Aug 9, 2022

Mawazo Writing Africa

Writing about the main

Foreign dealers with deep pockets fleece unlicensed small-scale Kenyan miners

On January 3, the High Court denied Rockland Kenya Ltd’s motion to stop the implementation of a previous export licensing directive.

Rockland was referring to a September 7, 2017 directive issued by Requires miners to apply for export permits from the mining cabinet secretary instead of the mining director. The company claimed that the minister was frustrating its business operations and that the delay in processing the export permit was a violation of its rights under Article 40(2)(a) of the Constitution, which prohibits the passing of laws depriving a person of property or interest.

In his decision, High Court Judge Anthony Mrima said that although the company has a contentious case, it has not shown that it has submitted an export license application to the Cabinet Secretary under the contested directive and that the application had been denied.

“The petitioner instead took the position that he could not address the application to the Cabinet Secretary, but only to the Director of Mines, as he understood this to be the Mining Act to require” , the judge said.

But Rockwell’s motion was indicative of a more worrying development among residents of Kwale and Tai counties ta Taveta, which lies in the Mozambique belt and has some of the richest mineral deposits in East Africa.

Geological experts say the districts are the world’s major source of tsavorite (green garnet) and rubies. Both are in high demand internationally.

Taita Taveta County is home to over 40 high quality gemstones including sapphire, garnet, tourmaline, tanzanite and quartz.

But it’s only rich in names , as merchants suck the mining proceeds from the region.

Market Control

To make ends meet, local miners sell quality gems at throwaway prices to merchants who control the market and stake them Prices.

“I’m struggling to get tourmaline and tanzanite deep in Tsavo National Park. But because of my needs I don’t have time to go to Nairobi to get an export license. So I sell to the brokers,” said John Maghanga, a miner in Kamtonga, Mwatate Subdistrict.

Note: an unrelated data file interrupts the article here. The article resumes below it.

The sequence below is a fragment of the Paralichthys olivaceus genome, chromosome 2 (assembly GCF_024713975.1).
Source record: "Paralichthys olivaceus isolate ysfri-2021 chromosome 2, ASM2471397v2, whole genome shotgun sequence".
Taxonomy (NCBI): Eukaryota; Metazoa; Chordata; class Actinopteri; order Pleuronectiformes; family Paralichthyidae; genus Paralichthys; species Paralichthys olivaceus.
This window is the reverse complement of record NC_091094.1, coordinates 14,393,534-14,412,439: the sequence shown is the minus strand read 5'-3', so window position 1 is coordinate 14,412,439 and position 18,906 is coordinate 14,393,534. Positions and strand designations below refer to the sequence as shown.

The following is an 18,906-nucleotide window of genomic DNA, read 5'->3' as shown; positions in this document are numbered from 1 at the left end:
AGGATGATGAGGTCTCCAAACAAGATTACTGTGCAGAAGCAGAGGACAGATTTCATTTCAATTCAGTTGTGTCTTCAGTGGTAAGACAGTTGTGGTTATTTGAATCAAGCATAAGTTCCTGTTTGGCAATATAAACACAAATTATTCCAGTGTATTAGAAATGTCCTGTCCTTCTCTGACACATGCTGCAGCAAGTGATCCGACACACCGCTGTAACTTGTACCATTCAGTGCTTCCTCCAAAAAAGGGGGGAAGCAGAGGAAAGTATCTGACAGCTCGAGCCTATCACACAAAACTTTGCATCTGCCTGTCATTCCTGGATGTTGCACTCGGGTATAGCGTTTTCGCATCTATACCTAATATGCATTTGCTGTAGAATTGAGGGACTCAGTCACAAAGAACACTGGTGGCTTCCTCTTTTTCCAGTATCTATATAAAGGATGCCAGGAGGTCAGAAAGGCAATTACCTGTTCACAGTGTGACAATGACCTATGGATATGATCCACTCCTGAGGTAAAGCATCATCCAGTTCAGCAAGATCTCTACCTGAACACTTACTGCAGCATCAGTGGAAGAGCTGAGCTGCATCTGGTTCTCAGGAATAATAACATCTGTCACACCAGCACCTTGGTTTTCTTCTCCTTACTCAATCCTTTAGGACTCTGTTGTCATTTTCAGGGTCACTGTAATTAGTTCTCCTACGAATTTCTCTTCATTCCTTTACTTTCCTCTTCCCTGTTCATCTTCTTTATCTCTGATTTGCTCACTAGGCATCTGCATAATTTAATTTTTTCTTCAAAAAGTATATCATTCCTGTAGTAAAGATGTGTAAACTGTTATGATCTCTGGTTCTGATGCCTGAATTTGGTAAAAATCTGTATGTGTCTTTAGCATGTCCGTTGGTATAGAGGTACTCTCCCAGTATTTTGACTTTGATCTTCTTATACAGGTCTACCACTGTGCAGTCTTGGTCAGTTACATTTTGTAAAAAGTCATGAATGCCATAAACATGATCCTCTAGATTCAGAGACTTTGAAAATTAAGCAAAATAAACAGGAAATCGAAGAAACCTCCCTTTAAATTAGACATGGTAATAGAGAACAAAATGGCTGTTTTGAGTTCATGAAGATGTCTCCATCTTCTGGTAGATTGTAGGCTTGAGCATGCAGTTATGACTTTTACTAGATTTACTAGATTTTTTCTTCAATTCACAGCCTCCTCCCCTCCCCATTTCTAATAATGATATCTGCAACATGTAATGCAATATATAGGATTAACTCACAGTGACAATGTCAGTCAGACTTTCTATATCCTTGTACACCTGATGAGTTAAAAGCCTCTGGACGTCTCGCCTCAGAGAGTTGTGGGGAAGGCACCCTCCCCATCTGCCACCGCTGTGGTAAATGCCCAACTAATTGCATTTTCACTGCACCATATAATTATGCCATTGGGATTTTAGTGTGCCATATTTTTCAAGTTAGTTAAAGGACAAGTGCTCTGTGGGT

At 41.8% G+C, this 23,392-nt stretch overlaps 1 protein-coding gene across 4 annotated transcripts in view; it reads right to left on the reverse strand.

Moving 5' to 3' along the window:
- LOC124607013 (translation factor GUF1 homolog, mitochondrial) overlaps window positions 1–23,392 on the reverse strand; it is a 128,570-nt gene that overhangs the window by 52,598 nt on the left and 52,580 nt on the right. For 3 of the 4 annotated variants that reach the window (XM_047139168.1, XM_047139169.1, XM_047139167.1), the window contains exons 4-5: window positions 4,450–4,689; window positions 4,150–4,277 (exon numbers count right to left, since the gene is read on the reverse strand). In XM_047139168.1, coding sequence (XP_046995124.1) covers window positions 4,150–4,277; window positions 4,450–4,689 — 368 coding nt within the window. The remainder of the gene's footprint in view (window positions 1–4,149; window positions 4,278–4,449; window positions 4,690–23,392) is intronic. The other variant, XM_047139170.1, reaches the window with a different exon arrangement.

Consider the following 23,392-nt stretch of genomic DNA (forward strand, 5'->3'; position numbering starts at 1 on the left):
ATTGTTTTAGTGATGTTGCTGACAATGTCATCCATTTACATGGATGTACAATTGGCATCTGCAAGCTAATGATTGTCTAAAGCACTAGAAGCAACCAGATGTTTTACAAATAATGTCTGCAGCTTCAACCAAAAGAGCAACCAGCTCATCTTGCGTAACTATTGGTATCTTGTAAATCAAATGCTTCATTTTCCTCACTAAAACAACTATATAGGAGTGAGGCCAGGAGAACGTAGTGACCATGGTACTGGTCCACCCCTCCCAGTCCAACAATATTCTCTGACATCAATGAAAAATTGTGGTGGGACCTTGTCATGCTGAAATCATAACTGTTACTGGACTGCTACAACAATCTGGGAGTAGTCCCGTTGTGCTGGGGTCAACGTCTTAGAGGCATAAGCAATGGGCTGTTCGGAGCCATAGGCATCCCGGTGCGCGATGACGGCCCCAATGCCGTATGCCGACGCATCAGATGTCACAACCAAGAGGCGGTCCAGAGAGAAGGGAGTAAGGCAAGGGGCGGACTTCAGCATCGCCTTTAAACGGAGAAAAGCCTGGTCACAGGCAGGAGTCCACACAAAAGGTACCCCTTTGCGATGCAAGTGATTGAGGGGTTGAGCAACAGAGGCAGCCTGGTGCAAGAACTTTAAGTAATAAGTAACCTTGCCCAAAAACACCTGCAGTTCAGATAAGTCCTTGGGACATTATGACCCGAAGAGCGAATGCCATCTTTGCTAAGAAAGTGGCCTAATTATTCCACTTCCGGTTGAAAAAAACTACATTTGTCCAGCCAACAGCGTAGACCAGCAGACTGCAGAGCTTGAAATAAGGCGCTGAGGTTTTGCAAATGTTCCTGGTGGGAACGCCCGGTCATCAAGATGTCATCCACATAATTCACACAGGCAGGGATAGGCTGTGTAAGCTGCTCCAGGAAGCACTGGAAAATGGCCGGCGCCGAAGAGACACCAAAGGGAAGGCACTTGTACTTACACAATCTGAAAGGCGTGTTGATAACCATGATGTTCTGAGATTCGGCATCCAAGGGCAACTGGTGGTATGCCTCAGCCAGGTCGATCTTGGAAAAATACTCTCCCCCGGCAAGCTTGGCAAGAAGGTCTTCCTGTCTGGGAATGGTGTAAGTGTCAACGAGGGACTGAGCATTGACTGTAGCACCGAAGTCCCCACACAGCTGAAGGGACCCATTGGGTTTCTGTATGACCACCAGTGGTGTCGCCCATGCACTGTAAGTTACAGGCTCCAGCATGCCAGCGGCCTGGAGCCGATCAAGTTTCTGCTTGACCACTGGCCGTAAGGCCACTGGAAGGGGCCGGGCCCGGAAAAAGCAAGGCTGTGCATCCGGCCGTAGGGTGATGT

He added, “We sell tourmaline for about $200 a kilogram, but we know he’s over brings in $500. ”

Locals say the Kenyan government’s requirement for export licenses increases the cost of doing business and complicates the deal.

Locals sell the gemstones to foreign traders who come to Kenya Arusha in Tanzania, the gem capital of East Africa.

The towns of Kuranze, Mkuki, Kamtonga and Mwatate are the areas where unlicensed traders operate.

The heart of the underground trade Traders from Sri Lanka, Thailand and Tanzania posing as tourists visiting Tsavo National Parks.

In July 2021, a multi-agency team led by the Kenyan government raided the town of Voi, arresting and deporting 23 Sri Lankans.

Some of her accomplices fled to Nairobi, Mombasa and Taveta.

Alice Wawuda, a licensed artisanal miner, said the smugglers bought the gemstones from local people, and abroad they are being used Gems p oiled and sold in the international market with fake country of origin.

“Our local mining business is controlled by cartels that set prices. The artisanal miners are missing out on various opportunities due to the delay in issuing the trader’s license,” said Davis Tayo, an official with the Africa Social Financing Centre.

According to Mr Tayo, the government should issue licenses to local traders to lock out cartels operating in have invaded the county.


The center has partnered with the Taita Taveta Artisanal Miners Association to establish the Tsavorite Market and Auction Center to help local small-big ones and artisanal miners access the market directly.

“Many miners have no idea how to access international markets and do not know the value of their stones. That’s why they are being exploited,” he said.

The construction of the gemstone center in the town of Voi, which was completed in 2018, gave hope to local miners who bet on the center to sell their processed gemstones stones.

“Once the facility opens, all foreigners will be forced to do business in the center,” said Edward Omitto, the center’s manager, adding that the facility regulates the price and the Helping miners market their rocks.

Last August, the Kenya Revenue Agency (KRA) began implementing Regulation 18 of the Mining Act (Dealings in Minerals) Regulations 2017 after being accused of more than not raising $14,000 from 27 registered mining companies in FY 2018/2019.

The audit report showed that some local companies exported massive amounts of minerals without permits.

The report asked notes that the government pocketed just $72,000 and $744,200 in mineral export taxes and mining license fees, respectively, for the year under review – figures considered low as the minerals have been exported since 2016.

KRA Commissioner-General Githii Mburu has since admitted the government lost hundreds of millions of shillings in revenue after it was revealed that some local companies have been exporting huge quantities of minerals without permits.